Better late than never, no?
For what I assume are complicated licensing reasons the likes of which we pathetic plebeians could never hope to understand, Funimation released this series late, which means that instead of getting each episode as they aired, we got the first cluster in one fell swoop. As such, I decided not to bother with a premiere review, and just watched the first three all at once.
So how’s the series holding up? Quite nicely, although I’m maybe not as in love with it as I’d originally hoped to be. Even so, there’s a lot to like here. The setting and characters are funny and charming, with an artist MC (Seishuu) who’s a great blend of ego and insecurity and a bevy of side characters both quirky and likable.
While the humor can be fairly broad at times, there’s still a sense of realism to the characters which makes them endearing instead of exhausting. Naru is probably the best example of this, as she really feels like an energetic little kid, rather than the over-the-top moeblobs we so often see in anime. (And it doesn’t hurt that she’s played by an actual child, either.)
For me, the series is at its best when it focuses on the characters discussing or making some form of art. Both calligrapher Seishuu and amateur manga-ka Arai perfectly portray the paradoxical anxiety and defensiveness felt by pretty much every artist towards their work (i.e., “What do you think?” followed by “Shut up, what do you know?!”), and scenes which focus on that inherent neuroticism are both very funny and sneakily insightful. Similarly, Hiro’s realization that “talent” is as much about hard work as it is about God-given ability was nicely played.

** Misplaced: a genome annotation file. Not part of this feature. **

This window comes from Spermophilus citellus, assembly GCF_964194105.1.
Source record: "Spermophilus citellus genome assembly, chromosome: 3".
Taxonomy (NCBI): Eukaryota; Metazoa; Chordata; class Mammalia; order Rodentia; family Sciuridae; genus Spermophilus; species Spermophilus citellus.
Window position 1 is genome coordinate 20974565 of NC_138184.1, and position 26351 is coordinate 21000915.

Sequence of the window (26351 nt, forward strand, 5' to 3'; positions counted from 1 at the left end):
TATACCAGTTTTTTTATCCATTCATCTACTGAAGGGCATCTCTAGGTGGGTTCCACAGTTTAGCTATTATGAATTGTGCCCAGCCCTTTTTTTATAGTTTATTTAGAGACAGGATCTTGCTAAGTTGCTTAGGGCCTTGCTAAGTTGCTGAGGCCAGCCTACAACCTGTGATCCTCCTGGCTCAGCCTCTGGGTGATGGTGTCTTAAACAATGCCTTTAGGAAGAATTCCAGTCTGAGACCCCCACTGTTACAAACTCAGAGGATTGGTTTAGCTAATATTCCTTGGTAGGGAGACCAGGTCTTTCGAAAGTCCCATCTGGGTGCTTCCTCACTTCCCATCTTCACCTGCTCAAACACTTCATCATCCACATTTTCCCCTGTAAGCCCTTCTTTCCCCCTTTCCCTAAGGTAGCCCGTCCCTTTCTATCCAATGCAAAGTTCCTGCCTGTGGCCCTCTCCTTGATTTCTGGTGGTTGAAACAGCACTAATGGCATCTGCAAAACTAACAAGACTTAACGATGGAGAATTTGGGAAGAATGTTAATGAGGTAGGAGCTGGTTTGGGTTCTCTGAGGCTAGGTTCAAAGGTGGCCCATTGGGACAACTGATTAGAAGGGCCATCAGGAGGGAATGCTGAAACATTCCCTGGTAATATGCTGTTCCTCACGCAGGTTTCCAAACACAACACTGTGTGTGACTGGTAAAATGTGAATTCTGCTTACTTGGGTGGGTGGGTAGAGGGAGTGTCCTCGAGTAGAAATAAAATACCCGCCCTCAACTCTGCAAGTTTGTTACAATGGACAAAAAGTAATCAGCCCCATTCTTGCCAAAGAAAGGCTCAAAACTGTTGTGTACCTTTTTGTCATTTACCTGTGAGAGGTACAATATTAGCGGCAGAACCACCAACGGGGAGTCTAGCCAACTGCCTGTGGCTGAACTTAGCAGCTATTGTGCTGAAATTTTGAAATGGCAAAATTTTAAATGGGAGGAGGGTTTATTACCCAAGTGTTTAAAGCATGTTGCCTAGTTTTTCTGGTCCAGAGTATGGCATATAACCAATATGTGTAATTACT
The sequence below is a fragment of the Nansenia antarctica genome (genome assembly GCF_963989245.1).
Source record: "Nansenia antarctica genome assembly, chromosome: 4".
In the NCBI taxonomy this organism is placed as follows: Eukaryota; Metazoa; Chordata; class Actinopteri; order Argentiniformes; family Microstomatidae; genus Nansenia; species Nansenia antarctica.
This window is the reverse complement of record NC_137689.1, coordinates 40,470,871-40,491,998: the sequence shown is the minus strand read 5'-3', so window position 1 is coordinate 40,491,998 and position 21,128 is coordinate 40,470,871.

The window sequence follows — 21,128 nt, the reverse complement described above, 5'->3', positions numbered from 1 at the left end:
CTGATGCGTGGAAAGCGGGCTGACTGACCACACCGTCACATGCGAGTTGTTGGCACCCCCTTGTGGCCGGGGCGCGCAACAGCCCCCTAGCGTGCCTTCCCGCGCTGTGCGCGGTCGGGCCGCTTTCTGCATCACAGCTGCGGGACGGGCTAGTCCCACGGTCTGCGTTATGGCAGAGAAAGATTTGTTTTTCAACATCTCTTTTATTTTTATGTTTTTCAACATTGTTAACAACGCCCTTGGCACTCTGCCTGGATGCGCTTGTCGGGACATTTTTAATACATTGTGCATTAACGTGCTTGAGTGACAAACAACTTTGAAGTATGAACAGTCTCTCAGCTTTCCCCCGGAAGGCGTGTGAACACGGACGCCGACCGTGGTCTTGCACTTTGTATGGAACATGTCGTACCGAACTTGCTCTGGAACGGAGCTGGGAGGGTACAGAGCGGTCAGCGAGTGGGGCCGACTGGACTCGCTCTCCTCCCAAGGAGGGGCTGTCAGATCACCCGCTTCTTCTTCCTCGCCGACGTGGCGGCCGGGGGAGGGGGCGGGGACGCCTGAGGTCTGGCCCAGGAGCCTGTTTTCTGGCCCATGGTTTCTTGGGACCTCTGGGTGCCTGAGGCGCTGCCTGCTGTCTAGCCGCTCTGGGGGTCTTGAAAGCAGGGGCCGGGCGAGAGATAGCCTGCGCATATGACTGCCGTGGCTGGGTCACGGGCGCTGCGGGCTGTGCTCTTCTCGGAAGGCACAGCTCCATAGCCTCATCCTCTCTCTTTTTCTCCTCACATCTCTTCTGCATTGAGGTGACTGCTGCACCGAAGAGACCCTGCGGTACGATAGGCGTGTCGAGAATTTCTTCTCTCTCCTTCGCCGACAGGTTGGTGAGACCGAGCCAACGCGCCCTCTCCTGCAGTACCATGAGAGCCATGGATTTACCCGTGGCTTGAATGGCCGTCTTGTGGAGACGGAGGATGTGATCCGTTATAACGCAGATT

The small town slice-of-life scenes work a little less well, though. There’s some good humor and some genuine sweetness, but the “Seishuu learns a lesson” moments come across a little too on-the-nose at times. Don’t get me wrong – there are some genuinely heartwarming moments here, and plenty of laughs as well – but there’s a tiny part of me that feels like the show is trying too hard to make me love it, rather than just letting me fall for it naturally. It’s not quite saccharine but it’s rather close, and I do wish the series had a little more vinegar (like Arai’s fujoshi moments) to balance with the honey.
Minor gripes aside, though, Barakamon is still an enjoyable and entertaining series, and probably places somewhere in the mid-to-upper-mid-tier of my watchlist. I’ve been hearing from manga readers that there’s a great deal more subtlely and bite to the source material, so there’s a good chance I’ll give the manga a try once it comes out stateside. For now, though, I’ll just kick back and enjoy the anime for what it is: A fun, sweet, and funny way to spend 25 minutes of my week.